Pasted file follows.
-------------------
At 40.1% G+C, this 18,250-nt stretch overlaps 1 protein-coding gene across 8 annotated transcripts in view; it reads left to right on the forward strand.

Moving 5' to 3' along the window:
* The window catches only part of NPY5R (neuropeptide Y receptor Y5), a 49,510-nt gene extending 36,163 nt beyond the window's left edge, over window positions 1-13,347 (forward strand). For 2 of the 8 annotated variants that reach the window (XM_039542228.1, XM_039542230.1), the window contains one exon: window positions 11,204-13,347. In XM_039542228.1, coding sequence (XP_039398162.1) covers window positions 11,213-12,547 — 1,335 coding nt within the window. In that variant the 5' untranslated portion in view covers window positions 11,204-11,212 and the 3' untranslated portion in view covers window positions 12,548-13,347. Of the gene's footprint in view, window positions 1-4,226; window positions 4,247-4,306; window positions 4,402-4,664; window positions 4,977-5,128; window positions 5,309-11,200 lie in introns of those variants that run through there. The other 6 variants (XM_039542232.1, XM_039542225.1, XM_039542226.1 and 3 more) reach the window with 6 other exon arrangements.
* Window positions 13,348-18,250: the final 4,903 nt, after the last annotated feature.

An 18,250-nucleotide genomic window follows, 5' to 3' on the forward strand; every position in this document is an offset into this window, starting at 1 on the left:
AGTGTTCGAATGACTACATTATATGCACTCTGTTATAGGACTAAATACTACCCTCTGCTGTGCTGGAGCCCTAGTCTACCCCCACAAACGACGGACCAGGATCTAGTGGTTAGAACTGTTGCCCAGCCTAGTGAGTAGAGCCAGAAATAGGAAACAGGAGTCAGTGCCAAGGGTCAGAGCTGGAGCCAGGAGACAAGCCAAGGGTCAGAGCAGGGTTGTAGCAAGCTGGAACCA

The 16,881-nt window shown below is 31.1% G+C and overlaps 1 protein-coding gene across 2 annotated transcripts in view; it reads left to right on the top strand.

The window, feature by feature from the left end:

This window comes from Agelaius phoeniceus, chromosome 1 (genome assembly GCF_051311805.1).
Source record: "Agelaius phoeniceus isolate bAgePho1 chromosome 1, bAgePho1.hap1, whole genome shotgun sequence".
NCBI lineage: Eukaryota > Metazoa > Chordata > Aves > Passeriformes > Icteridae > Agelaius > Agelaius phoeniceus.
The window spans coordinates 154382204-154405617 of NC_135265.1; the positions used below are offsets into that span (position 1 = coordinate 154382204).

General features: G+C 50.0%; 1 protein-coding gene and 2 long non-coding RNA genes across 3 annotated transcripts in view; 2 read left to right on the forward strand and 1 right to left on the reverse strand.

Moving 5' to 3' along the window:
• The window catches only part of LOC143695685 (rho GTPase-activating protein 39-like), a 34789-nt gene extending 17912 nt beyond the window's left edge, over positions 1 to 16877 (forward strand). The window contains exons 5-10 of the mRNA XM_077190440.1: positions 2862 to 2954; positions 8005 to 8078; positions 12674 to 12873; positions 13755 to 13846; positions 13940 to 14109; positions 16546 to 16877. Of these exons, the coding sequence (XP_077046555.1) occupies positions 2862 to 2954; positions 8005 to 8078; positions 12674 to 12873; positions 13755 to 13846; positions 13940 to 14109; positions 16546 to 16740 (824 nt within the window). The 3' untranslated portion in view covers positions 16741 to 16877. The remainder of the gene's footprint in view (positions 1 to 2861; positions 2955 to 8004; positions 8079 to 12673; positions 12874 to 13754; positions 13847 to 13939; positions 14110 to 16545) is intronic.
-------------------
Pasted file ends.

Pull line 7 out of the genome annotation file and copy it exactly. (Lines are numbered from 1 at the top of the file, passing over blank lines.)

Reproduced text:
The 16,881-nt window shown below is 31.1% G+C and overlaps 1 protein-coding gene across 2 annotated transcripts in view; it reads left to right on the top strand.